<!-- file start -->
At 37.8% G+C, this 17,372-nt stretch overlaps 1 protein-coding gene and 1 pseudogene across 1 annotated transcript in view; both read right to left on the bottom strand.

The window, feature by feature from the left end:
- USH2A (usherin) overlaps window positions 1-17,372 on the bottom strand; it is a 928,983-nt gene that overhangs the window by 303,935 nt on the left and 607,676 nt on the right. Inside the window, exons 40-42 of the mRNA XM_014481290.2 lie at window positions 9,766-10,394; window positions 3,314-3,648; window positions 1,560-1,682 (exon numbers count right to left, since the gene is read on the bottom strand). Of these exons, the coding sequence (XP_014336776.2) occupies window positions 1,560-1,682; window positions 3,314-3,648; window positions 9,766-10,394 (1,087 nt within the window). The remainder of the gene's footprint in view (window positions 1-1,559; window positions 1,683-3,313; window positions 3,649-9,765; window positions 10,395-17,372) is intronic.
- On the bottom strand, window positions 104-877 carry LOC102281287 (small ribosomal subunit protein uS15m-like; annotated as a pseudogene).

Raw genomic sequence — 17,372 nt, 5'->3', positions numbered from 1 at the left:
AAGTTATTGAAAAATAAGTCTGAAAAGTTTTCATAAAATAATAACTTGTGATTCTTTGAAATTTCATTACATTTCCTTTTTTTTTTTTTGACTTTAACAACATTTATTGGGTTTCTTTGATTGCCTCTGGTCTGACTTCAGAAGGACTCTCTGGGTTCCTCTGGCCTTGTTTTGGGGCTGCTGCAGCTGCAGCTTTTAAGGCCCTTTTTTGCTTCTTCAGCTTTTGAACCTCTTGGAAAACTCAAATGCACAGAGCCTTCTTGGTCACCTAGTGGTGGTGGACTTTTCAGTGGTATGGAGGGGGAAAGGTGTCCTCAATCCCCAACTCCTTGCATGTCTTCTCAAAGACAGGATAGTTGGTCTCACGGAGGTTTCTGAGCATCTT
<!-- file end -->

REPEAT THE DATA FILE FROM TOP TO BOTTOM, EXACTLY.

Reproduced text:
At 37.8% G+C, this 17,372-nt stretch overlaps 1 protein-coding gene and 1 pseudogene across 1 annotated transcript in view; both read right to left on the bottom strand.

The window, feature by feature from the left end:
- USH2A (usherin) overlaps window positions 1-17,372 on the bottom strand; it is a 928,983-nt gene that overhangs the window by 303,935 nt on the left and 607,676 nt on the right. Inside the window, exons 40-42 of the mRNA XM_014481290.2 lie at window positions 9,766-10,394; window positions 3,314-3,648; window positions 1,560-1,682 (exon numbers count right to left, since the gene is read on the bottom strand). Of these exons, the coding sequence (XP_014336776.2) occupies window positions 1,560-1,682; window positions 3,314-3,648; window positions 9,766-10,394 (1,087 nt within the window). The remainder of the gene's footprint in view (window positions 1-1,559; window positions 1,683-3,313; window positions 3,649-9,765; window positions 10,395-17,372) is intronic.
- On the bottom strand, window positions 104-877 carry LOC102281287 (small ribosomal subunit protein uS15m-like; annotated as a pseudogene).

Raw genomic sequence — 17,372 nt, 5'->3', positions numbered from 1 at the left:
AAGTTATTGAAAAATAAGTCTGAAAAGTTTTCATAAAATAATAACTTGTGATTCTTTGAAATTTCATTACATTTCCTTTTTTTTTTTTTGACTTTAACAACATTTATTGGGTTTCTTTGATTGCCTCTGGTCTGACTTCAGAAGGACTCTCTGGGTTCCTCTGGCCTTGTTTTGGGGCTGCTGCAGCTGCAGCTTTTAAGGCCCTTTTTTGCTTCTTCAGCTTTTGAACCTCTTGGAAAACTCAAATGCACAGAGCCTTCTTGGTCACCTAGTGGTGGTGGACTTTTCAGTGGTATGGAGGGGGAAAGGTGTCCTCAATCCCCAACTCCTTGCATGTCTTCTCAAAGACAGGATAGTTGGTCTCACGGAGGTTTCTGAGCATCTT